traditional Aborigines themselves:
other Australians generally:
Some comment should be made about each of these.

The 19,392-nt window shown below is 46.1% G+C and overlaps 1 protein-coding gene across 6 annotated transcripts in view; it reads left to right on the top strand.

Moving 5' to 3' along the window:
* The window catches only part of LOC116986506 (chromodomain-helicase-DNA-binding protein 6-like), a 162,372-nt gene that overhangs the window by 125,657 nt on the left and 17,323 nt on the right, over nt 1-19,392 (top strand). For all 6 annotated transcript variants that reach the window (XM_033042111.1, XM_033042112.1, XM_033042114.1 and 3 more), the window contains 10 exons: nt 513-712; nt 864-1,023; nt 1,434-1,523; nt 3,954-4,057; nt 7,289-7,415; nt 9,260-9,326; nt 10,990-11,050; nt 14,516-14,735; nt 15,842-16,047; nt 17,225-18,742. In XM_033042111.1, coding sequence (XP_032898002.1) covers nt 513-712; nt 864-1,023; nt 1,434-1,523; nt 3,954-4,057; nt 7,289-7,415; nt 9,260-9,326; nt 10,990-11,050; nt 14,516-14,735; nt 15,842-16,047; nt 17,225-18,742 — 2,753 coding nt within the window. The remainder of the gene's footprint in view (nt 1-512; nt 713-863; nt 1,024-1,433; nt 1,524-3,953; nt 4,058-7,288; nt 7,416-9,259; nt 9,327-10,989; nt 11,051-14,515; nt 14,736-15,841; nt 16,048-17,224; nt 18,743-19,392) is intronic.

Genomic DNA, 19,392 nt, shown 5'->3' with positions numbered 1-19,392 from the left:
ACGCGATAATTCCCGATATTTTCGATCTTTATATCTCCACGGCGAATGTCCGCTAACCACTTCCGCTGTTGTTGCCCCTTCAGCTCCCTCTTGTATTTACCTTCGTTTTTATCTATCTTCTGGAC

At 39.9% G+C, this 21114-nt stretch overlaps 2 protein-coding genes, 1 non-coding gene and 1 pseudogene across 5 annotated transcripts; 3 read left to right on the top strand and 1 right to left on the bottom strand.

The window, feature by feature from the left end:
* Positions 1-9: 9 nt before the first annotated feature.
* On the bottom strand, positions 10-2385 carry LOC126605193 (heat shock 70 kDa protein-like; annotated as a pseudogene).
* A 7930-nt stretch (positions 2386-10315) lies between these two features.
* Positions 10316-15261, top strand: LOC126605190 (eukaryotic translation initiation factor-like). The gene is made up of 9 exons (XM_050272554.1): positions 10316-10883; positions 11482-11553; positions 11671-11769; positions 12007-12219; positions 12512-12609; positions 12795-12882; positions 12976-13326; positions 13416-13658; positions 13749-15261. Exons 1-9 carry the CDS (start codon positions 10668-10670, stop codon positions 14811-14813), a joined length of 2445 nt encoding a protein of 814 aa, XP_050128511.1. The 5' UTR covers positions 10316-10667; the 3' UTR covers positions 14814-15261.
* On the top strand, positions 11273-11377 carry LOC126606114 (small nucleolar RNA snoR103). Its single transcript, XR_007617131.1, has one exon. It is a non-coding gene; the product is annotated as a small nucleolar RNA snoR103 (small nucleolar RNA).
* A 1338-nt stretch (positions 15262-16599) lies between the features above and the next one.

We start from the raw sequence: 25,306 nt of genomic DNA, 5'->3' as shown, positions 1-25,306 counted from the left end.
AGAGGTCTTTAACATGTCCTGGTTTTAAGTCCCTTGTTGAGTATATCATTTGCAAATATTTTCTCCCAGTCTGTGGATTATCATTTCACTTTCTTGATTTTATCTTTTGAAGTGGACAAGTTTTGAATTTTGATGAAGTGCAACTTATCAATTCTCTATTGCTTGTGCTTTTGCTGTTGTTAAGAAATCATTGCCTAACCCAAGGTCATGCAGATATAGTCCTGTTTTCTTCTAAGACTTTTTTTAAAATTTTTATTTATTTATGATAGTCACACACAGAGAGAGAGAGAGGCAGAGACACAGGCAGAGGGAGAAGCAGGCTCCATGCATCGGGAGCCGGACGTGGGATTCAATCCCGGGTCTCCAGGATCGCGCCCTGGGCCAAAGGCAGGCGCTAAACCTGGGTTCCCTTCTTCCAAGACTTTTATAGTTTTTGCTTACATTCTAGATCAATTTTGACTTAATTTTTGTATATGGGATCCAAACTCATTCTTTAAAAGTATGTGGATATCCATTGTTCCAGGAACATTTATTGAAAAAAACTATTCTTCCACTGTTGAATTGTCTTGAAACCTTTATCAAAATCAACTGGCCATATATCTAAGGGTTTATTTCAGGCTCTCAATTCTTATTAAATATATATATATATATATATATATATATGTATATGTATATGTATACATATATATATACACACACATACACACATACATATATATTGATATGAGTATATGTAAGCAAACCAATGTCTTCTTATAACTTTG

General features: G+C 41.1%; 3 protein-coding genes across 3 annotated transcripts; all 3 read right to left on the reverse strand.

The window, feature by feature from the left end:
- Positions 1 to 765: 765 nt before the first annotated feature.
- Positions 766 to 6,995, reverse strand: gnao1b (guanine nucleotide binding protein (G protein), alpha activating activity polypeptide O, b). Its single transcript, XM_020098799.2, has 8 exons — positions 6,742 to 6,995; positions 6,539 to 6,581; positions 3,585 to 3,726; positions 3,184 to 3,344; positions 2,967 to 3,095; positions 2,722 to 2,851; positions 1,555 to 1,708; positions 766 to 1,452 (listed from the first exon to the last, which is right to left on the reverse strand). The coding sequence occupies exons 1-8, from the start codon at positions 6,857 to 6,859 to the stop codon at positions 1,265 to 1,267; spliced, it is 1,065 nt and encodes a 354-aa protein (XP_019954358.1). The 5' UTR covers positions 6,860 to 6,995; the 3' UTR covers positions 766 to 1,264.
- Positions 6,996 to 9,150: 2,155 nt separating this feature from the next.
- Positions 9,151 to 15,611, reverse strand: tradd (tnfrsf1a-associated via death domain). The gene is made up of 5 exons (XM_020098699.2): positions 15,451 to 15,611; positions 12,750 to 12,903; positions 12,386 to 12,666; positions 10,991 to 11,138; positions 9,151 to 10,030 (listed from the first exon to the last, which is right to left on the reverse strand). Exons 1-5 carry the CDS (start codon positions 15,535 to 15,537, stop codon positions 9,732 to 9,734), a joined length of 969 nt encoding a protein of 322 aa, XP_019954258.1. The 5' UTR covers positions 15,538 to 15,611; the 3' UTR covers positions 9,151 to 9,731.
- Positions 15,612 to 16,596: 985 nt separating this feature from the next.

160. Discrimination Against Traditional Aborigines. It is significant that in many of the Canadian and United States cases discussed in this Chapter, the discrimination or inequality complained of was against a member of the so-called ‘preferred’ group. The only major case in which it was not true was Morton v Mancari where the complainants were non-Indian employees of the Bureau of Indian Affairs. This was the only case where what was at issue was a program of ‘affirmative action’, as distinct from a special regime for Indians. The Commission is aware of no decision holding that appropriate measures of recognition of indigenous customary laws are racially discriminatory, or unequal, even though (as is practically inevitable) the subjects of that law are defined in part by reference to their race or ethnic origin. In its view, such measures will not discriminate against members of the group among which the customary law is applied, provided that they do not deprive individual members of basic rights (including, in particular, access to the general legal system), are no more restrictive than is necessary to ensure fidelity to the customary laws or practices being recognised, and allow for individual members of the group to contest the application of its rules in particular cases. On this basis, the Commission believes that the recommendations made in this Report, so far as Aborigines themselves are concerned, are not discriminatory or unequal, but are fully consistent with the important principles of non-discrimination and equality before the law.